nep-pbe New Economics Papers
on Public Economics
Issue of 2005‒03‒20
nine papers chosen by
Joao Carlos Correia Leitao
Universidade da Beira Interior

  1. Improving the SGP: Taxes and Delegation Rather than Fines By Lindbeck, Assar; Niepelt, Dirk
  2. Time Consistency of Fiscal and Monetary Policy: A Solution By Persson , Mats; Persson , Torsten; Svensson, Lars E.O.
  3. Environmental Policy and Product Specialization By Aronsson, Thomas; Persson, Lars; Sjögren, Tomas
  4. Optimal Taxation with Endogenous Insurance Markets By Mikhail Golosov; Aleh Tsyvinski
  5. Corporate Taxation and Bilateral FDI with Threshold Barriers By Assaf Razin; Yona Rubinstein; Efraim Sadka
  6. Elasticities of Regional and Local Administrations Expenditures - the Portuguese case By Paulo Reis Mourão
  7. Corruption, Decentralization and Yardstick Competition By Christopher J. Ellis; Oguzhan C. Dincer
  8. The Stability and Growth Pact from the Perspective Of the New Member States By Gábor Orbán; György Szapáry
  9. International Coercion, Emulation and Policy Diffusion: Market-Oriented Infrastructure Reforms, 1977-1999 By Witold J. Henisz; Bennet A. Zelner; Mauro F. Guillen

  1. By: Lindbeck, Assar (Institute for International Economic Studies, Stockholm University); Niepelt, Dirk (Institute for International Economic Studies, Stockholm University)
    Abstract: We analyze motivations for, and possible alternatives to, the Stability and Growth Pact (SGP). With regard to the former, we identify domestic policy failures and various cross-country spillover effects; with regard to the latter, we contrast an "economic-theory" perspective on optimal corrective measures with the "legalistic" perspective adopted in the SGP.We discuss the advantages of replacing the Pact's rigid rules backed by fines with corrective taxes (as far as spillover effects are concerned) and procedural rules and limited delegation of fiscal powers (as far as domestic policy failures are concerned). This would not only enhance the efficiency of the Pact, but also render it easier to enforce.
    Keywords: Stability and Growth Pact; spillover effects; policy failures; Pigouvian taxes; policy delegation
    JEL: E63 F33 F42 H60
    Date: 2004–12–14
  2. By: Persson , Mats (Institute for International Economic Studies, Stockholm University); Persson , Torsten (Institute for International Economic Studies, Stockholm University); Svensson, Lars E.O. (Department of Economics, Princeton University)
    Abstract: This paper demonstrates how time consistency of the Ramsey policy–the optimal fiscal and monetary policy under commitment–can be achieved. Each government should leave its successor with a unique maturity structure for the nominal and indexed debt, such that the marginal benefit of a surprise inflation exactly balances the marginal cost. Unlike in earlier papers on the topic, the result holds for quite a general Ramsey policy, including time varying polices with positive inflation and positive nominal interest rates. We compare our results with those in Persson, Persson, and Svensson (1987), Calvo and Obstfeld (1990), and Alvarez, Kehoe, and Neumeyer (2004).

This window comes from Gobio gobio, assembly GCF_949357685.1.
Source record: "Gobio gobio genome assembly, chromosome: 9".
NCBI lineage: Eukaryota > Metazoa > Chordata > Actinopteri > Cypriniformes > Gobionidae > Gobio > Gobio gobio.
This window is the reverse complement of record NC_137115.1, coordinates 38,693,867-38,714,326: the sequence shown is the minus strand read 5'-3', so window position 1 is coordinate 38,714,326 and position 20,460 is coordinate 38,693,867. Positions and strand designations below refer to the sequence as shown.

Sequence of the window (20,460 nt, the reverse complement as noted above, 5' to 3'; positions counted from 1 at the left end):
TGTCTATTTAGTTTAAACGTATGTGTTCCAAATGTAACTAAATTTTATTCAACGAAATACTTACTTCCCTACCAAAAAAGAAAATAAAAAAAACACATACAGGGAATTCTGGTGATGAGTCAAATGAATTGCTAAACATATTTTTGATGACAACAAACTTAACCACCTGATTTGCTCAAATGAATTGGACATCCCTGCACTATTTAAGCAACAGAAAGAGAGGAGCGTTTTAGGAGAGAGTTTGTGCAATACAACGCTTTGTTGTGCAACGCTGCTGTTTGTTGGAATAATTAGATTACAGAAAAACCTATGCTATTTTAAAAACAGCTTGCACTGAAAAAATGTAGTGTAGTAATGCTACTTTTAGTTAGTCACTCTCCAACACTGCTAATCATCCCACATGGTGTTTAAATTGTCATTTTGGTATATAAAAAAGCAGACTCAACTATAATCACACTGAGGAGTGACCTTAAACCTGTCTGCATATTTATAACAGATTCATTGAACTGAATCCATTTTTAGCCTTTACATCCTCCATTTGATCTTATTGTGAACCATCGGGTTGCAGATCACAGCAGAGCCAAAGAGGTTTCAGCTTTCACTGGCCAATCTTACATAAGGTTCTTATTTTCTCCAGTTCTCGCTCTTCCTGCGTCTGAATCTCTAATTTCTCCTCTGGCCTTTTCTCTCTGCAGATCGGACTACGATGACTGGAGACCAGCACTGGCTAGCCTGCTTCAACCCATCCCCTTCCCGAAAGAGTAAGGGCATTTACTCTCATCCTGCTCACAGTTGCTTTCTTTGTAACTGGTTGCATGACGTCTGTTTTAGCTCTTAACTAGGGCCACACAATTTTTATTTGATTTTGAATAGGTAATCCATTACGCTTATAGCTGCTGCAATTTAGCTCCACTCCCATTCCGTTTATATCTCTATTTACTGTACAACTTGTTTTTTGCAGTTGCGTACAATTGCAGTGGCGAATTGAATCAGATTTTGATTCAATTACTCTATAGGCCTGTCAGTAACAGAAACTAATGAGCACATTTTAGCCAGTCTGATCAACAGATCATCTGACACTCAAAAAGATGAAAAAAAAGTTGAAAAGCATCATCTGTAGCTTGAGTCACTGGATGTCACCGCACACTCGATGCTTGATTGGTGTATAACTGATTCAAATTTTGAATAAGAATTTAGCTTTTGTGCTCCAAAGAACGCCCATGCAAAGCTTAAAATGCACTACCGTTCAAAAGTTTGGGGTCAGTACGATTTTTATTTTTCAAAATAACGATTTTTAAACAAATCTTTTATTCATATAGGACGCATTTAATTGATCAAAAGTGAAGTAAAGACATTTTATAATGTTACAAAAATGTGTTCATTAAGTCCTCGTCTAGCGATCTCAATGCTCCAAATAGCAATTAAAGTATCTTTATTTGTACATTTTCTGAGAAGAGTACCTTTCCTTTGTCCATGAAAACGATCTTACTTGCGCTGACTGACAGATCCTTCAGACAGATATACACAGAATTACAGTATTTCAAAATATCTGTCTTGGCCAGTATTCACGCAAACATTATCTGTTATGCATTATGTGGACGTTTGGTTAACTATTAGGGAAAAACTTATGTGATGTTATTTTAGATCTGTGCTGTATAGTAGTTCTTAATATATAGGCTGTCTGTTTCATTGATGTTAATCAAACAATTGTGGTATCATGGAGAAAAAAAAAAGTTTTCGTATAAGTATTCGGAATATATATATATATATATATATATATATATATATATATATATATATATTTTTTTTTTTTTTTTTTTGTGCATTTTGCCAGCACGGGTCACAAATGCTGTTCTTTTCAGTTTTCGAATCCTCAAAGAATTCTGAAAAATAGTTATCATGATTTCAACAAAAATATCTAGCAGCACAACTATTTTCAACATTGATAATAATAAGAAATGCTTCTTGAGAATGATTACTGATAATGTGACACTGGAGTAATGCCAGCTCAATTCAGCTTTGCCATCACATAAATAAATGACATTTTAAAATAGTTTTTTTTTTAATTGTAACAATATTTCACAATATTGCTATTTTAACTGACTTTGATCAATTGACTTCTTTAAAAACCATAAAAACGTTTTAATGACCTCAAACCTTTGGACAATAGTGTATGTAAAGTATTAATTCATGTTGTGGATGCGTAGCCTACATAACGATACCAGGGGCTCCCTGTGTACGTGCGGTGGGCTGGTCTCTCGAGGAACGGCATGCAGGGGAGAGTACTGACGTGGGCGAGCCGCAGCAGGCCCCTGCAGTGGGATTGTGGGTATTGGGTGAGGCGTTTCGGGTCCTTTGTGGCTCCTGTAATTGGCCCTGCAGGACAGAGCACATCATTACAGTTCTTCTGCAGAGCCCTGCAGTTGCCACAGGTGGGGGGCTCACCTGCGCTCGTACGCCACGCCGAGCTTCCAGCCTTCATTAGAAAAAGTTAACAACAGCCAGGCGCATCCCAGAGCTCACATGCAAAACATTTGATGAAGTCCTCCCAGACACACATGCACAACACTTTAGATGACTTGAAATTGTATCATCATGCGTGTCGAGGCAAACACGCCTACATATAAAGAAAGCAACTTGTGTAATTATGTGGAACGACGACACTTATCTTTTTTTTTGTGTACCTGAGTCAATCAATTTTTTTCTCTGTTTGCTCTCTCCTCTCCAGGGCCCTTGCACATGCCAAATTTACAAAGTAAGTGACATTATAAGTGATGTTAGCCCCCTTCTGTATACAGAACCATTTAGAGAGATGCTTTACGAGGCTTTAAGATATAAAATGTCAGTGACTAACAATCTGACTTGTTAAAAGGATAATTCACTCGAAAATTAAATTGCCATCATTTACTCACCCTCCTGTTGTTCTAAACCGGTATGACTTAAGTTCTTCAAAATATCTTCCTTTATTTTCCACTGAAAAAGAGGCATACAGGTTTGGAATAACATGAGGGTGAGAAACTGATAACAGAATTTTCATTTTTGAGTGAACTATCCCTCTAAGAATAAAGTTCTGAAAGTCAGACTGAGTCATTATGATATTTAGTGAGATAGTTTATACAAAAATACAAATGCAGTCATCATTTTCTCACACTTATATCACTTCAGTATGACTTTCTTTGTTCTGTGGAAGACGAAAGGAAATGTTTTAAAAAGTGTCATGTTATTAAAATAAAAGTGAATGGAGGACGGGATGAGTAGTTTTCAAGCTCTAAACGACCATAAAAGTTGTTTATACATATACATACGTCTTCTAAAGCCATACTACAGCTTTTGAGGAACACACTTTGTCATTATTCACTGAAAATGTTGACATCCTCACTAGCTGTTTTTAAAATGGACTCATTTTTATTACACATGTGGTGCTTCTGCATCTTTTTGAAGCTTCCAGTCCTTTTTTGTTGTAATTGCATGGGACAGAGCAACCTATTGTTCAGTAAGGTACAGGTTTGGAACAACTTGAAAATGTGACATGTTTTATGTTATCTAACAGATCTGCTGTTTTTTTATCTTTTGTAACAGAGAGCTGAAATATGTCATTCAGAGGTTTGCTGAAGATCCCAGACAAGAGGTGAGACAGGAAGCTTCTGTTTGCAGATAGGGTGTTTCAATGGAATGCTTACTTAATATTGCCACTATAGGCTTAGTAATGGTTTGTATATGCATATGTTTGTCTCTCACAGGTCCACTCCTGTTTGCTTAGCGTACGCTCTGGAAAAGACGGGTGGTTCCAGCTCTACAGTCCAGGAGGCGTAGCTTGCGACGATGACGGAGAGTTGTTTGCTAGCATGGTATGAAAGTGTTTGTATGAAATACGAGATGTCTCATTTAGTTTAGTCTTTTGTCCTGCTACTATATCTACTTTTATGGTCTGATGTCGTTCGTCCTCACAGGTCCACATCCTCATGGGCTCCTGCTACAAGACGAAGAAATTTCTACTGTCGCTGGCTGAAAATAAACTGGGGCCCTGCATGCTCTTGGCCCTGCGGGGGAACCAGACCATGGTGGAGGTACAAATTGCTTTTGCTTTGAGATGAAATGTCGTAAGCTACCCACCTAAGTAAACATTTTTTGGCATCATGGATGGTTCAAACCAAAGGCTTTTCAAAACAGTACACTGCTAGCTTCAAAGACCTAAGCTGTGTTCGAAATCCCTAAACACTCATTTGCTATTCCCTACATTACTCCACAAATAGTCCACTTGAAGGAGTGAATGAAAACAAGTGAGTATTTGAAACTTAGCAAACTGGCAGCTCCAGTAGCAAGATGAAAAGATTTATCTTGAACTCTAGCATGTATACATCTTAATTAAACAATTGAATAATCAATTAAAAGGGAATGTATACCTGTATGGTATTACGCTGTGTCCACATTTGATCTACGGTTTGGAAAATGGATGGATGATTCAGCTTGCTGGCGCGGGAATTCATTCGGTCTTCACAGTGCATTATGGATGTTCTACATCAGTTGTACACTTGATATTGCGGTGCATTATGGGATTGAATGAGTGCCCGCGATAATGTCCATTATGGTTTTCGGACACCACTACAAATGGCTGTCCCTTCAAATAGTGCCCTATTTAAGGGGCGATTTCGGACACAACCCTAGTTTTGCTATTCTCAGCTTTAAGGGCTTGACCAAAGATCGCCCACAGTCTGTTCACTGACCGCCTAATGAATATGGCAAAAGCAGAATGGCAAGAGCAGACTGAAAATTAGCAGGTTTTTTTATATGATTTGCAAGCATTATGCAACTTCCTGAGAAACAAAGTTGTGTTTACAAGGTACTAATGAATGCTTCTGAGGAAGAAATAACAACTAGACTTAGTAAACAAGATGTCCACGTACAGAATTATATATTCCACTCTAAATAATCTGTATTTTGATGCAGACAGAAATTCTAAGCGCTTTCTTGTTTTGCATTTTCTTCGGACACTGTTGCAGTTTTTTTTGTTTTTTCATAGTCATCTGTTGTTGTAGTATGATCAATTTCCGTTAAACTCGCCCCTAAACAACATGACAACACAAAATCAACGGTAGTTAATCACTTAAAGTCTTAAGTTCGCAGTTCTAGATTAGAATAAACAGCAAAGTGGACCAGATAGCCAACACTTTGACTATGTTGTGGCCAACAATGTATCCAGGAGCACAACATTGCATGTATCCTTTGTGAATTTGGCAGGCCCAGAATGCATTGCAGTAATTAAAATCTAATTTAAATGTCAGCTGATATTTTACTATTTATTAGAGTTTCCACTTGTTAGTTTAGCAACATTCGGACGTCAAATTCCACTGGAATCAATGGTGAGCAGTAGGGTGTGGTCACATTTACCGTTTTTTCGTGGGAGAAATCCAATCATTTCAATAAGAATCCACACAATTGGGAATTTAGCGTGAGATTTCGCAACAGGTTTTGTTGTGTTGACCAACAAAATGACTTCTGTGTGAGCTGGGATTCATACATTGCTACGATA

Keywords: time consistency; Ramsey policy; surprise inflation
    JEL: E31 E52 H21
    Date: 2004–10–01
  3. By: Aronsson, Thomas (Department of Economics, Umeå University); Persson, Lars (Department of Economics, Umeå University); Sjögren, Tomas (Department of Economics, Umeå University)
    Abstract: This paper characterizes income and commodity taxation as the outcome of a noncooperative Nash game in a two-country economy where one of the countries produces an environmentally clean good, while the other produces a dirty good. Among the results, it is shown that the commodity tax on the dirty good implemented by each country does not contain any term that directly serves to correct for the external effect. Instead, the country producing the dirty good internalizes part of the domestic external effect by choosing a relatively high marginal income tax rate.
    Keywords: Trade and Environment; Optimal Taxation; Externalities.
    JEL: F18 H21 H23
    Date: 2005–03–15
  4. By: Mikhail Golosov; Aleh Tsyvinski
    Abstract: We study optimal tax policy in a dynamic private information economy with endogenous private markets. We characterize efficient allocations and competitive equilibria. A standard assumption in the literature is that trades are observable by all agents. We show that in such an environment the competitive equilibrium is efficient. The only effect of government interventions is crowding out of private insurance. We then relax the assumption of observability of consumption and consider an environment with unobservable trades in competitive markets. We show that efficient allocations have the property that the marginal product of capital is different from the market interest rate associated with unobservable trades. In any competitive equilibrium without taxation, the marginal product of capital and the market interest rate are equated, so that competitive equilibria are not efficient. Taxation of capital income can be welfare-improving because such taxation introduces a wedge between market interest rates and the marginal product of capital and allows agents to obtain better insurance in private markets. Finally, we use plausibly calibrated numerical examples to compute optimal taxes and welfare gains and compare results to an economy with a restricted set of tax instruments, and to an economy with observable trades.